Prime Minister Benjamin Netanyahu meets Britain's Prime Minister Theresa May at 10 Downing Street, in London, February 6, 2017.
(photo credit: REUTERS)
Speeding into Downing Street with an armored convoy that would make even US President Donald Trump blush, Prime Minister Benjamin Netanyahu is a man that knows how to make an entrance.
Across the street, the prime minister was welcomed by several hundred Israel supporters, who did their best to chant louder than those so-called peace activists calling for the destruction of Israel “from the river to the sea.”
Notable in its absence was the offensive display of a Hezbollah or Hamas flag, which has sadly happened in the past – a testament to the British government’s efforts to stamp out public displays of support for vile terrorist groups.
This was nothing more than a sideshow though. Inside Number 10, the two prime ministers were meeting for the first time and holding a photo call with the assembled press. Over the loud clicks of dozens of cameras, the leaders appeared to be developing a genuine rapport and were praising the strength of the UK-Israel relationship in the most glowing terms.
During a working lunch the two leaders discussed a range of issues, centering upon ways to further strengthen the Anglo-Israeli bilateral relationship.
From defense and intelligence cooperation to academic exchanges and record bilateral trade, the relationship runs deep. Collectively, it makes our people safer and more prosperous.
The establishment of a new UK-Israel Trade Working Group – a centerpiece of the visit – is a hugely significant step in laying the ground work for a future free trade deal between our two great countries. With our shared values, existing bilateral trade valued at £5 billion and as the Middle East’s only true democracy, Israel should be one of the first countries that we sign a trade deal with in this new post-Brexit world.
Crucially, this visit afforded an opportunity to reset the relationship after the now infamous UNSC Resolution 2334.
In the aftermath, Israel reacted strongly to reports that UK Foreign Office officials had played an active role in helping draft the controversial resolution. In the days and weeks after that vote it emerged that UK Prime Minister Theresa May had been blindsided by Foreign Office officials into signing the resolution.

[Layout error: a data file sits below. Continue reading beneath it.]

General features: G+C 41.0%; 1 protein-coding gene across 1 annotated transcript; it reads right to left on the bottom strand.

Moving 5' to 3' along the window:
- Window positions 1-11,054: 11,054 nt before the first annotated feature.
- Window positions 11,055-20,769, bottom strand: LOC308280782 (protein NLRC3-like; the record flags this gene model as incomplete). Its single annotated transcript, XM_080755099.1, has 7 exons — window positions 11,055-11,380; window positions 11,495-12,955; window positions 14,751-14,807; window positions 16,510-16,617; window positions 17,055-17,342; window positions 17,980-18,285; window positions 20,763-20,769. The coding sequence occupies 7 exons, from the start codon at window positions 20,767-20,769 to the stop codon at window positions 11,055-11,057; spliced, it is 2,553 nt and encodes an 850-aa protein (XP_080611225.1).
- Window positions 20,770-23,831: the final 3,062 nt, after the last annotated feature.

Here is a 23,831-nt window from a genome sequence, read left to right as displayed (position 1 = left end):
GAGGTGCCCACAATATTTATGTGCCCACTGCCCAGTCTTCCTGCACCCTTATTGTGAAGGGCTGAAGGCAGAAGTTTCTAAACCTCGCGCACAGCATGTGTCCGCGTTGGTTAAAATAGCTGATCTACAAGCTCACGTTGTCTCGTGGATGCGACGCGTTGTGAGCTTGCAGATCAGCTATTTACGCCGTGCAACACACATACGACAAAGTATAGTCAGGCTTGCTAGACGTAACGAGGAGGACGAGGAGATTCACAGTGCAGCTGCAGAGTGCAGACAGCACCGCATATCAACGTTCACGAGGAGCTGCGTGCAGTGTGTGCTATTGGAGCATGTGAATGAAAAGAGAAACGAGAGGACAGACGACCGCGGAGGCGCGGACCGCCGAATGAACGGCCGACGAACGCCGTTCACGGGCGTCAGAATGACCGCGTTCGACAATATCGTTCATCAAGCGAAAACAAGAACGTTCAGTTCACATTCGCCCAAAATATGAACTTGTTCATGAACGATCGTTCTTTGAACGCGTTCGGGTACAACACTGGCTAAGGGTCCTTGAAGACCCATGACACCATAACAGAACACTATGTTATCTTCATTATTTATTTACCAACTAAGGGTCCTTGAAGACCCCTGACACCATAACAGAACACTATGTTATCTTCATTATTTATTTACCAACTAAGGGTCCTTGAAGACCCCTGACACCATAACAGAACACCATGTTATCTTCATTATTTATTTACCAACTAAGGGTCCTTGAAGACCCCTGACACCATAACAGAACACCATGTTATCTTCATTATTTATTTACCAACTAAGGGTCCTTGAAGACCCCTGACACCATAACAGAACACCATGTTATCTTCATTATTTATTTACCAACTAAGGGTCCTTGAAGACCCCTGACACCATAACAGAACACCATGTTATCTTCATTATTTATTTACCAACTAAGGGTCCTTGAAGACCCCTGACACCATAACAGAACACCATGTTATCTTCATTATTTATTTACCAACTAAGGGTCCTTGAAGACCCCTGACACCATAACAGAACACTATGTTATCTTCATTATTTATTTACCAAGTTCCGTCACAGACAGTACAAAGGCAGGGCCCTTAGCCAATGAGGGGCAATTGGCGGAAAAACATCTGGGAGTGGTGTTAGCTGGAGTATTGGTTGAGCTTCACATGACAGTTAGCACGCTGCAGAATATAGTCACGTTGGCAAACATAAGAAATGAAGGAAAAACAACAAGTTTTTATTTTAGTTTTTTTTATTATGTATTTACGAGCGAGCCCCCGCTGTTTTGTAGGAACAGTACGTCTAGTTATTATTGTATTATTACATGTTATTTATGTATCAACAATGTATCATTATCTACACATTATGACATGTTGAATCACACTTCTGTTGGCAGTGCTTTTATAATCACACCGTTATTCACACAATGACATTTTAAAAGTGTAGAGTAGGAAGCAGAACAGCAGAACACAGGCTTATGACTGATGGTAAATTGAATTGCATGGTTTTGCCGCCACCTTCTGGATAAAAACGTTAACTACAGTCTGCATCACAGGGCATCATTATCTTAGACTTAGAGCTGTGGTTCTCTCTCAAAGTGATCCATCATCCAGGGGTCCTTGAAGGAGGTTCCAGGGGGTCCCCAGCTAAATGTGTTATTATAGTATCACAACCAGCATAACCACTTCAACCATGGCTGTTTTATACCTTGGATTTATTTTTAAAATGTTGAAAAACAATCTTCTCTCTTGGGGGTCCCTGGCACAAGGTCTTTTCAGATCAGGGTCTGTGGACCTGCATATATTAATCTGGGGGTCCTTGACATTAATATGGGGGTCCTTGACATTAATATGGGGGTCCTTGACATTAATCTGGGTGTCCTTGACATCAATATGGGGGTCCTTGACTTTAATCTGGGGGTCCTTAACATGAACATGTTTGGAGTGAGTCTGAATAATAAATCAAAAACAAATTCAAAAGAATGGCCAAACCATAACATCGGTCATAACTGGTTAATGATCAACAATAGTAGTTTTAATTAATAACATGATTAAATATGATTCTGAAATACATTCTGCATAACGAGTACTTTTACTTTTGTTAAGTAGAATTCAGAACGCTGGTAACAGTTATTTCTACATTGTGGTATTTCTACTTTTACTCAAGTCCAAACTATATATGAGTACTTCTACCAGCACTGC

The UK’s direction of travel has been markedly different since that day. Indeed, the UK issued an unprecedented rebuke to then US secretary of state John Kerry for a speech he gave, and was then alone among 74 countries in refusing to send a formal representative to the Paris Peace Conference and even refusing to sign the communique at the conclusion of the conference. Prime Minister May’s position has been clear – the two parties must return to direct peace talks to resolve the final-status issues, only one of which is that of settlements.
It was telling that there were no public references to the UN vote by either leader. There is a clear commitment to put that behind them and work together to build an ever stronger relationship.
Iran was another issue that featured heavily.
Iran’s nuclear program and support for terrorism has seemingly fallen from the international agenda since the signing of a nuclear deal with the P5+1 nations. This has been dangerously misguided, coming at a time when the international community should have been maintaining pressure and scrutiny on Iran’s actions and commitment to such a deal.
Tehran’s latest test firing of an intercontinental ballistic missile capable of carrying a nuclear warhead was not only a flagrant breach of a UN resolution, but also a direct challenge to the Trump administration and the West.
We should expect to see more of these provocations in the coming months as the Islamic Republic susses out the new lay of the land.
Netanyahu came to London calling for a “common stand” against Iranian aggression. Through her time as home secretary and now as prime minister, May will be well versed in the threat that Iran poses to the UK and our national interests abroad. Netanyahu will have returned to Jerusalem reassured, with May stating that the UK “recognizes concerns about Iran’s pattern of destabilizing activity in the region.”
Netanyahu’s whistlestop tour concluded with a meeting with the UK’s Foreign Secretary Boris Johnson in the beautiful surroundings of the Foreign Office. Symbolically, the two men posed beside the table at which the Balfour Declaration was penned a century ago by then Conservative foreign secretary Arthur James Balfour.
Prime Minister May had just extended an invitation to Netanyahu to return to the UK in November when we will be proudly marking the centenary of this most important of letters – a birth certificate for the Jewish State of Israel.
In this centenary year of the Balfour Declaration, I can’t help but reflect how far Israel has come from the original dreams of the Zionist leaders.
The UK and Israel are countries with a shared history. More importantly, perhaps, we can look forward to a prosperous shared future.The author is the MP for Finchley and Golders Green in the British Parliament.